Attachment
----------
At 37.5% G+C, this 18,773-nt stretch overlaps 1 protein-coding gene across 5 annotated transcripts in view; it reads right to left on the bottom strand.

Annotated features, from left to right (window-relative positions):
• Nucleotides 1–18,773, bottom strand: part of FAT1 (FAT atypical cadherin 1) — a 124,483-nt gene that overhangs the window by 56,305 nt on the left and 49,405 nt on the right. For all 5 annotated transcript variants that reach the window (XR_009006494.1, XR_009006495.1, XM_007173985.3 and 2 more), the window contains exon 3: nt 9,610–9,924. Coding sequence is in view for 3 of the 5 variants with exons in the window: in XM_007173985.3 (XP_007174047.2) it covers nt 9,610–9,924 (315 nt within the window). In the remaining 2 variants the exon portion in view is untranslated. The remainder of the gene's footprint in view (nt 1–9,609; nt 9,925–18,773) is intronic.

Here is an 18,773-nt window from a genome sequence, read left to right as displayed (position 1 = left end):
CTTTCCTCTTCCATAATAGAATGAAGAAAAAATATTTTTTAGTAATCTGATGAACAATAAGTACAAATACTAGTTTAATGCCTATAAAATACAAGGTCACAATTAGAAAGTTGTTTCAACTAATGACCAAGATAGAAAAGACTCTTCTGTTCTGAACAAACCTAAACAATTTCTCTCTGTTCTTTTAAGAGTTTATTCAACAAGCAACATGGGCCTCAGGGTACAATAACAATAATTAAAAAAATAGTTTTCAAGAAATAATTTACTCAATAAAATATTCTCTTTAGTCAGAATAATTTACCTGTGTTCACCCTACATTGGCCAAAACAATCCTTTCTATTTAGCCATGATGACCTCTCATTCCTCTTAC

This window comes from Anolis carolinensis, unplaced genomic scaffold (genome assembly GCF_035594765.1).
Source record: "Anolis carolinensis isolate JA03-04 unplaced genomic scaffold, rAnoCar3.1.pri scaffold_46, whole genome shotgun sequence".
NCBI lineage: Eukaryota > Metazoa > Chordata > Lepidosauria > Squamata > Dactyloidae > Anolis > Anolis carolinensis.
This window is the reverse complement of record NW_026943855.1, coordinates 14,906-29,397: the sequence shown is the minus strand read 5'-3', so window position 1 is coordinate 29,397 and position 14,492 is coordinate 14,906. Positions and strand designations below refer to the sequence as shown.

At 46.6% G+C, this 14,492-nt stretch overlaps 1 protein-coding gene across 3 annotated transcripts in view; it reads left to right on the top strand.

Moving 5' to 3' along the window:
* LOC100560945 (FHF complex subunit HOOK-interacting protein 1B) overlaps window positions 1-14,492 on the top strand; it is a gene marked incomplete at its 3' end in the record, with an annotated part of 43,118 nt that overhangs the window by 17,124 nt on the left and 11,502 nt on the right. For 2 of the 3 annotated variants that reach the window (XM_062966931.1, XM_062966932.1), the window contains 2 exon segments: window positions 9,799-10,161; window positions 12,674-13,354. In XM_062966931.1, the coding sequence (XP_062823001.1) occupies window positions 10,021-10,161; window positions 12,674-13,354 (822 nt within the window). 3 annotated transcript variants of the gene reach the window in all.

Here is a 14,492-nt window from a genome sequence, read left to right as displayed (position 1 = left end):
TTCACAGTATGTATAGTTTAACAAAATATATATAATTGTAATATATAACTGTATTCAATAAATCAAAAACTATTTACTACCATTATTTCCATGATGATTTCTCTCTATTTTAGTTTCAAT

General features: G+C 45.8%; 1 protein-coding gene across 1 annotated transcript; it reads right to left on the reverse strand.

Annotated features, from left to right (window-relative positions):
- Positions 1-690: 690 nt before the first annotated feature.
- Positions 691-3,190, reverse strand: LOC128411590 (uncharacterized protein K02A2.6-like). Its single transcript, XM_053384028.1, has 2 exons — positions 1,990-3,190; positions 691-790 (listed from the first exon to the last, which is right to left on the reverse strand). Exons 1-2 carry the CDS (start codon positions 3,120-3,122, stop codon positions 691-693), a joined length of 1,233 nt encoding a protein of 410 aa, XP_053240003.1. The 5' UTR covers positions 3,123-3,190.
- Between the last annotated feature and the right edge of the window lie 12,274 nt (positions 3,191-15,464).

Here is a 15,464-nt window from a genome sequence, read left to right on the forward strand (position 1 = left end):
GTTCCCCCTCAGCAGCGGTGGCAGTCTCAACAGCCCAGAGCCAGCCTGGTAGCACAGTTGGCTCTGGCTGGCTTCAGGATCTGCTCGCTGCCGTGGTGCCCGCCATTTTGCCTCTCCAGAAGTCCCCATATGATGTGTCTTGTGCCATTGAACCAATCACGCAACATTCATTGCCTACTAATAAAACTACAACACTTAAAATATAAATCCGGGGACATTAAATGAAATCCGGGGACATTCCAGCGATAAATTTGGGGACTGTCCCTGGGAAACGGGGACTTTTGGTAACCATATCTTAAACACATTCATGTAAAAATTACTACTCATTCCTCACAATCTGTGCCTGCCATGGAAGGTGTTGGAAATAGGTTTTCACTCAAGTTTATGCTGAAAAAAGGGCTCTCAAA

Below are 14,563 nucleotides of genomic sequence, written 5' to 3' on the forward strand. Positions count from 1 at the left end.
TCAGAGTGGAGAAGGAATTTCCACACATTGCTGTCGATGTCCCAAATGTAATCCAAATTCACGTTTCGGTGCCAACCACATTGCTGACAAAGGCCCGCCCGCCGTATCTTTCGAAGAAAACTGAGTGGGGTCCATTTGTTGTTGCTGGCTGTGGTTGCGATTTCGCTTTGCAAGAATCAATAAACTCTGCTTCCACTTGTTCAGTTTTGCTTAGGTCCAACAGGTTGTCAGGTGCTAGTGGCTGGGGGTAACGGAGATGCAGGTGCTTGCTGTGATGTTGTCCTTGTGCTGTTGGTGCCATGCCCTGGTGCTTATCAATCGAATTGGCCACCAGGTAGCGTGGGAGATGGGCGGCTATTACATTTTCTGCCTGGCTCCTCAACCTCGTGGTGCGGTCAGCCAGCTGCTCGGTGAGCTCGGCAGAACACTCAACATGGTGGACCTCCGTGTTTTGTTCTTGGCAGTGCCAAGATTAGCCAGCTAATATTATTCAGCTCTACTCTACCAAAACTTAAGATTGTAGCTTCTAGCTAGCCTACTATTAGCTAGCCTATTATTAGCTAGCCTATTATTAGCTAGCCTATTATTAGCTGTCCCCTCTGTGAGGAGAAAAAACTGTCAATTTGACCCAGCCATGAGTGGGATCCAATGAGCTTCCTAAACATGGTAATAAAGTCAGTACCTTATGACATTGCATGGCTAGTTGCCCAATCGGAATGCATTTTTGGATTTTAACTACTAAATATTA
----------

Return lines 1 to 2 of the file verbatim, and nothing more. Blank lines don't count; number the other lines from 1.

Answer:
At 37.5% G+C, this 18,773-nt stretch overlaps 1 protein-coding gene across 5 annotated transcripts in view; it reads right to left on the bottom strand.

Annotated features, from left to right (window-relative positions):